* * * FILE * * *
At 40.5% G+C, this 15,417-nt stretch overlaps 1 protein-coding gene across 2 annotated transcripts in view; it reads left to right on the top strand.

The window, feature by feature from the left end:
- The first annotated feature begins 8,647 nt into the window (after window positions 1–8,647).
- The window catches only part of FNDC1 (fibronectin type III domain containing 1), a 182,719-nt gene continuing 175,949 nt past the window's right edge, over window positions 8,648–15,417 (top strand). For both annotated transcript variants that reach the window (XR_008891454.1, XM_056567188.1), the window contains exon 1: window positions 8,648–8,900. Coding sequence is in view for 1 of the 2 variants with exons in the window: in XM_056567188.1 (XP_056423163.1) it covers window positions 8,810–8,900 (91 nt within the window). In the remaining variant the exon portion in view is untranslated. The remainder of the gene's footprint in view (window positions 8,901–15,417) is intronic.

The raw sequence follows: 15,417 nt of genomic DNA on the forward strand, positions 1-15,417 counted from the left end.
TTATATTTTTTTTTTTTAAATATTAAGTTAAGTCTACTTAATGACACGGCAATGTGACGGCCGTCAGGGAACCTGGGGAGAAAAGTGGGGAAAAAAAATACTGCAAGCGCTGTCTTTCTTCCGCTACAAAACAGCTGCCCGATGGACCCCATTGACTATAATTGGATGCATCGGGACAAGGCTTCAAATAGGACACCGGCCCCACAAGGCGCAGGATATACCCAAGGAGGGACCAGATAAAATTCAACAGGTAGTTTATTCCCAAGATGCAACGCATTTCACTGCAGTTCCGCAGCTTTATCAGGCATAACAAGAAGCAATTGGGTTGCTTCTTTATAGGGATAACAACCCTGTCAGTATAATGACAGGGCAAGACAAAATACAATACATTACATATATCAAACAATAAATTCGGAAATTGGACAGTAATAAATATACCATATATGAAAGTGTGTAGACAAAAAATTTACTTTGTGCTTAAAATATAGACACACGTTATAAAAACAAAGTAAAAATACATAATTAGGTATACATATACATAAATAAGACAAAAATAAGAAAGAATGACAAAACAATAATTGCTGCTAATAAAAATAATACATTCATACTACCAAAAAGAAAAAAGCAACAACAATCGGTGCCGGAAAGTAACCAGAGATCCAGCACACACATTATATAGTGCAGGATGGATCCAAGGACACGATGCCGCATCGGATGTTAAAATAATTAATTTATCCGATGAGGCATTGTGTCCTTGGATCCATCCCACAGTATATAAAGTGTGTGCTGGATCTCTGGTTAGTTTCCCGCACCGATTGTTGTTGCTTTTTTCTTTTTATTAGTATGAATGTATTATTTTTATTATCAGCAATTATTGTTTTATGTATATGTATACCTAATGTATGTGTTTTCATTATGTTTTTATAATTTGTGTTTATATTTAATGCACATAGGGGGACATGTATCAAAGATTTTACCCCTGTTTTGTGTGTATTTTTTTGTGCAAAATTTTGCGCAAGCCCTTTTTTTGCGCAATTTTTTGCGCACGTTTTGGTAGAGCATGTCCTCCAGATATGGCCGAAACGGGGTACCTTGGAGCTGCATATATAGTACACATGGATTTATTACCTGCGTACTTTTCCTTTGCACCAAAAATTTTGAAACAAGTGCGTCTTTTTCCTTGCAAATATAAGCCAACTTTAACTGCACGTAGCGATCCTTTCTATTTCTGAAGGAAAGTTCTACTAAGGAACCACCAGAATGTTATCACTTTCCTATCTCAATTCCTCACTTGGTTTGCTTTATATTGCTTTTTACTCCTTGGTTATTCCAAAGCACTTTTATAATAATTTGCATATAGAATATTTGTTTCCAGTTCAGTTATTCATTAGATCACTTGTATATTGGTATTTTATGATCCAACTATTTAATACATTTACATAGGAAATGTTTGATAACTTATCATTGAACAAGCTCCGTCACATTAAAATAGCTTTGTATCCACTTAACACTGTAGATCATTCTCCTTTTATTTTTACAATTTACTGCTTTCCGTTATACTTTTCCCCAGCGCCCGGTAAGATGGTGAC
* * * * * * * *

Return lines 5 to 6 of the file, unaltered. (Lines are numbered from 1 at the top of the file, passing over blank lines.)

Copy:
The raw sequence follows: 15,417 nt of genomic DNA on the forward strand, positions 1-15,417 counted from the left end.
TTATATTTTTTTTTTTTAAATATTAAGTTAAGTCTACTTAATGACACGGCAATGTGACGGCCGTCAGGGAACCTGGGGAGAAAAGTGGGGAAAAAAAATACTGCAAGCGCTGTCTTTCTTCCGCTACAAAACAGCTGCCCGATGGACCCCATTGACTATAATTGGATGCATCGGGACAAGGCTTCAAATAGGACACCGGCCCCACAAGGCGCAGGATATACCCAAGGAGGGACCAGATAAAATTCAACAGGTAGTTTATTCCCAAGATGCAACGCATTTCACTGCAGTTCCGCAGCTTTATCAGGCATAACAAGAAGCAATTGGGTTGCTTCTTTATAGGGATAACAACCCTGTCAGTATAATGACAGGGCAAGACAAAATACAATACATTACATATATCAAACAATAAATTCGGAAATTGGACAGTAATAAATATACCATATATGAAAGTGTGTAGACAAAAAATTTACTTTGTGCTTAAAATATAGACACACGTTATAAAAACAAAGTAAAAATACATAATTAGGTATACATATACATAAATAAGACAAAAATAAGAAAGAATGACAAAACAATAATTGCTGCTAATAAAAATAATACATTCATACTACCAAAAAGAAAAAAGCAACAACAATCGGTGCCGGAAAGTAACCAGAGATCCAGCACACACATTATATAGTGCAGGATGGATCCAAGGACACGATGCCGCATCGGATGTTAAAATAATTAATTTATCCGATGAGGCATTGTGTCCTTGGATCCATCCCACAGTATATAAAGTGTGTGCTGGATCTCTGGTTAGTTTCCCGCACCGATTGTTGTTGCTTTTTTCTTTTTATTAGTATGAATGTATTATTTTTATTATCAGCAATTATTGTTTTATGTATATGTATACCTAATGTATGTGTTTTCATTATGTTTTTATAATTTGTGTTTATATTTAATGCACATAGGGGGACATGTATCAAAGATTTTACCCCTGTTTTGTGTGTATTTTTTTGTGCAAAATTTTGCGCAAGCCCTTTTTTTGCGCAATTTTTTGCGCACGTTTTGGTAGAGCATGTCCTCCAGATATGGCCGAAACGGGGTACCTTGGAGCTGCATATATAGTACACATGGATTTATTACCTGCGTACTTTTCCTTTGCACCAAAAATTTTGAAACAAGTGCGTCTTTTTCCTTGCAAATATAAGCCAACTTTAACTGCACGTAGCGATCCTTTCTATTTCTGAAGGAAAGTTCTACTAAGGAACCACCAGAATGTTATCACTTTCCTATCTCAATTCCTCACTTGGTTTGCTTTATATTGCTTTTTACTCCTTGGTTATTCCAAAGCACTTTTATAATAATTTGCATATAGAATATTTGTTTCCAGTTCAGTTATTCATTAGATCACTTGTATATTGGTATTTTATGATCCAACTATTTAATACATTTACATAGGAAATGTTTGATAACTTATCATTGAACAAGCTCCGTCACATTAAAATAGCTTTGTATCCACTTAACACTGTAGATCATTCTCCTTTTATTTTTACAATTTACTGCTTTCCGTTATACTTTTCCCCAGCGCCCGGTAAGATGGTGAC